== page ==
That, he continues, requires that accountants know "business, the economics behind transactions and the accountant's responsibility to society to report things that reflect economic reality." Without this knowledge, they may present data in ways that could be misunderstood or misleading.
"Arguably, if we're going to IFRS, this is even more important," he adds. "If there's going to be less specificity in the rules, you need to understand intent -- what you're trying to accomplish and why."
Will professors focus more on principles and the conceptual framework for the rules rather than on the rules themselves? They'd like to, but Reckers wonders if they'll have time to teach anything but regulations and the how-to mechanics of accounting. As mentioned earlier, accountancy curriculum already is jam packed.
Reckers also wants academics to graduate students who know more canon than context. "Bosses and managers can do the interpretive work. Firms want entry-level people who know enough rules to be effective when sent out on a job."
KPMG's Fernandez says that his firm "relies on universities to teach technical aspects of accounting," and "prepare students for the CPA exam." The firm itself, he says, trains new grads on internal methodology.
Despite calling on universities to teach "technical" accounting, Fernandez maintains that now schools will need to "focus first on the conceptual framework, which is more heavily relied upon in IFRS." Professors can round out this knowledge by comparing IFRS specifics to those of U.S. GAAP, he states
According to Reckers, classroom comparisons of the two standards has an upside. "They allow us to talk about how things could be interpreted in multiple ways," he says.
Most agree that principles will be of increasing importance in training the next generation of accountants. As Dueck notes, "There is more judgment needed in applying IFRS."
But, Reckers maintains, judgment brings risk. "Litigation is going to be a big issue," he says. "If you have detailed rules, you can go into court and say, 'These are the rules. We made sure the company conformed to them.' Rules give you some defense."
That's not as true with principles. For one thing, he notes, they can be interpreted differently, and the interpretation that seemed like a good idea during audit season might not look as good in front of a jury. Worse, the interpretation could appear to be complicity with a dishonest corporate manager. That's "where auditors can really get nailed," he adds.
What's more, accounting firms already face huge legal liability. According to Reckers, legal costs eat up around 15 percent of gross revenues for large accounting firms, and whopper lawsuits can bring a firm to its knees. In fact, that has already happened, which is one reason why the "Big Five" are now the "Big Four."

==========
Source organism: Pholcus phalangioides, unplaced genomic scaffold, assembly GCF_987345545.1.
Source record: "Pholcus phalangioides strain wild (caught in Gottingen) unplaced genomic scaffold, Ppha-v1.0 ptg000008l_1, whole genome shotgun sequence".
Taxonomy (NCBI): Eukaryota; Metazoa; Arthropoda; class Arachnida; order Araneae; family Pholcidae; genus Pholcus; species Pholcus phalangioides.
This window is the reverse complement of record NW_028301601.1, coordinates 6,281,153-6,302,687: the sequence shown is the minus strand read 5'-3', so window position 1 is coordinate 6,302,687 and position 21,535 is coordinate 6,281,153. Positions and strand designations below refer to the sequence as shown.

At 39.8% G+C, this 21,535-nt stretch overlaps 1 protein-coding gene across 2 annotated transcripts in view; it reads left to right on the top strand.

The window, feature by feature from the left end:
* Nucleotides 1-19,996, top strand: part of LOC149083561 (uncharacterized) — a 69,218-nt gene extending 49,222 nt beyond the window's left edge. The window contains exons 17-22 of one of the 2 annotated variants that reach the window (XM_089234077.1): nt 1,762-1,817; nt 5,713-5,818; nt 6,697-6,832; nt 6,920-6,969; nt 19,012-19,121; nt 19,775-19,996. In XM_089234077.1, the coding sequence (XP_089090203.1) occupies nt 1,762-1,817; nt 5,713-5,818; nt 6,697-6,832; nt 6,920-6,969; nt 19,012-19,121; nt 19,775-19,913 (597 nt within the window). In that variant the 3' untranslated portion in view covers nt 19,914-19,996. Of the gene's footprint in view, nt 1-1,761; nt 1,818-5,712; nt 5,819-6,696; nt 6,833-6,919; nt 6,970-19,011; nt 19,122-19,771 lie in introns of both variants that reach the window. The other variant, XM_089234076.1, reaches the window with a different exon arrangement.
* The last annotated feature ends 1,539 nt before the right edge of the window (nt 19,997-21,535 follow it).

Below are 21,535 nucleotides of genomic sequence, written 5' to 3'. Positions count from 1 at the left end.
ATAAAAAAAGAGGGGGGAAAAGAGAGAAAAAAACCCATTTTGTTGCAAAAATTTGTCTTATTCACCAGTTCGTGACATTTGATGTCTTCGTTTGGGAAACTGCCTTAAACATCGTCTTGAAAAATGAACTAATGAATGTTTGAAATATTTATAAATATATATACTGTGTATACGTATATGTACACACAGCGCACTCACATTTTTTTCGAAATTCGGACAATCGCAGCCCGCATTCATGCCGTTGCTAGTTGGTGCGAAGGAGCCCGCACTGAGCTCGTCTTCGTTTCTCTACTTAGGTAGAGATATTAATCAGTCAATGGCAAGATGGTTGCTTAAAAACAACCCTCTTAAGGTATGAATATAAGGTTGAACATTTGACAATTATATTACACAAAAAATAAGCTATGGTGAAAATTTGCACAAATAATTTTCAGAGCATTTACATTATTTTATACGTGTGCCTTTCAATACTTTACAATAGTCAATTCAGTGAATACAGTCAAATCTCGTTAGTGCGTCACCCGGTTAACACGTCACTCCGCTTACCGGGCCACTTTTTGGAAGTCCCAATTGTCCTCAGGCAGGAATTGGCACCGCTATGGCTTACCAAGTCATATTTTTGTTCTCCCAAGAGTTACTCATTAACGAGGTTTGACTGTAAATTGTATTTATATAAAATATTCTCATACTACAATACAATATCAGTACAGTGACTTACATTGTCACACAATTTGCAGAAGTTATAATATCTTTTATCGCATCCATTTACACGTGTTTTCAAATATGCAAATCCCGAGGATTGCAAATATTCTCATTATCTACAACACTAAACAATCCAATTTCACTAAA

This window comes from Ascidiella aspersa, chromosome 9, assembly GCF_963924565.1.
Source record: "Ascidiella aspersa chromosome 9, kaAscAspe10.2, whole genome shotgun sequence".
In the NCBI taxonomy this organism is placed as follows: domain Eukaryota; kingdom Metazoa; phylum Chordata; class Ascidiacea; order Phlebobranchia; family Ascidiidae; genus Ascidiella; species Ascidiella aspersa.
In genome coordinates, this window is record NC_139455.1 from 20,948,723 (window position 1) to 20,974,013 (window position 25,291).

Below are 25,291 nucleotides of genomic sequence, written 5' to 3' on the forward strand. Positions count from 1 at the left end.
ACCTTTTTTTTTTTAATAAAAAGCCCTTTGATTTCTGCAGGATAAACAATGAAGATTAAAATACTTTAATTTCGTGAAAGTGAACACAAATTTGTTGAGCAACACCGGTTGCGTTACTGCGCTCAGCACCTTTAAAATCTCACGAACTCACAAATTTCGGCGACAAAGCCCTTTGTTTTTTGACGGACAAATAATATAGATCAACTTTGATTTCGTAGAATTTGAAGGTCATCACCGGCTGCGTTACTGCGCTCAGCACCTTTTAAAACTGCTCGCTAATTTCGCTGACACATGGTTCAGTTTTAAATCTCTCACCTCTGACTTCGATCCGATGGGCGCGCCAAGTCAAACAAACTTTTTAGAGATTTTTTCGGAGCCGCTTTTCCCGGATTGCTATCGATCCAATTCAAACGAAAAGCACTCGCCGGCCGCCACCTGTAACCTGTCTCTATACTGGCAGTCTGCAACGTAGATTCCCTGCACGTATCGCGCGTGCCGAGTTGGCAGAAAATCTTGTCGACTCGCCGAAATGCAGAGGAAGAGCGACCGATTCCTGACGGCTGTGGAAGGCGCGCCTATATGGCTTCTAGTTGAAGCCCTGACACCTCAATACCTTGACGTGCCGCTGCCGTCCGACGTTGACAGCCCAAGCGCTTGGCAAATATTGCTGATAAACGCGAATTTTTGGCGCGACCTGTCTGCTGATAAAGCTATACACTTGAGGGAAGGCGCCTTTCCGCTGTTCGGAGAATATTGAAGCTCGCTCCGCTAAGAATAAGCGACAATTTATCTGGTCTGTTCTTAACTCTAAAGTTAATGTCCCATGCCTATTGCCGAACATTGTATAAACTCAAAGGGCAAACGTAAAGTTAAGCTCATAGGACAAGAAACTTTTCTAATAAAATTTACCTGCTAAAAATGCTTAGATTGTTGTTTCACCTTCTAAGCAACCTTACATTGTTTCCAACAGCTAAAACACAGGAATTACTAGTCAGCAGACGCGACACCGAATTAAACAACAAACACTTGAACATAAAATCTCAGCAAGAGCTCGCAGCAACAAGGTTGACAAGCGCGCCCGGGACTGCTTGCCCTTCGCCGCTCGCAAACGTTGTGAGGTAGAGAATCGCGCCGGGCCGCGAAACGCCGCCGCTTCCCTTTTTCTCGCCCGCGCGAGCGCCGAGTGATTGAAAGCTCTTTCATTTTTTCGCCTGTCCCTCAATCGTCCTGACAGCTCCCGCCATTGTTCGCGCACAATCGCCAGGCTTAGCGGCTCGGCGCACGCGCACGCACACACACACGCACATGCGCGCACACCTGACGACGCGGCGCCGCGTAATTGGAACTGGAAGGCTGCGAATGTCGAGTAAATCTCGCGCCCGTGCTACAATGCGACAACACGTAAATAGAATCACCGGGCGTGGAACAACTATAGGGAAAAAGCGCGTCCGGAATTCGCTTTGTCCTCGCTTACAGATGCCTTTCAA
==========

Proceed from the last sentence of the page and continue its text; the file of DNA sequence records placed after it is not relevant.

"Some feel IFRS brings too much legal exposure," Reckers says. "This speaks to the sustainability of the profession."
New standards, new skills
In light of legal issues, Dueck thinks the shift to "fewer rules and more principles" will prompt accountants to hone skills in "documenting judgments and procedures clearly and concisely." He's not sure the change actually will bring more documentation but, he says, "The entry-level person will need to be a critical thinker and a good writer."
And, what about the tug-of-war between auditors and corporate management over disclosures and unqualified financial statements? "A lot of people think IFRS will give managers more power in negotiating with auditors" over rules interpretation and adverse opinions in statements, Reckers notes.
Dueck doesn't see that hazard. "It's at the auditor's discretion which type of opinion to issue or whether to issue an opinion at all," he says. But, he adds: "What you will see is more footnote disclosures in financial statements." That means investors will work harder to understand the financial health of companies they're researching.
Investors better get ready, and so should corporate managers. The switch to IFRS is already "a done deal," according to Reckers and others.
Fernandez agrees. Convergence between the two standards -- U.S. GAAP and IFRS -- already is under way. But, considering the accounting regulations and revisions that have hit firms over the past 6 years, he thinks auditors are up to the challenge. "We've managed changes like this before," he says. "We'll manage through this one, as well."
- The U.S. Securities and Exchange Commission is moving to replace existing rules-based accounting standards with principles-based, international ones in filing requirements.
- This move, say some, will make U.S. markets more competitive globally.
- The switch impacts students now entering accountancy programs, as well as practitioners already working in the field.
- Among changes to come: Auditors will require dramatic retraining; accounting firms face different legal liability issues; and investors will likely see more footnote disclosures in corporate financial statements.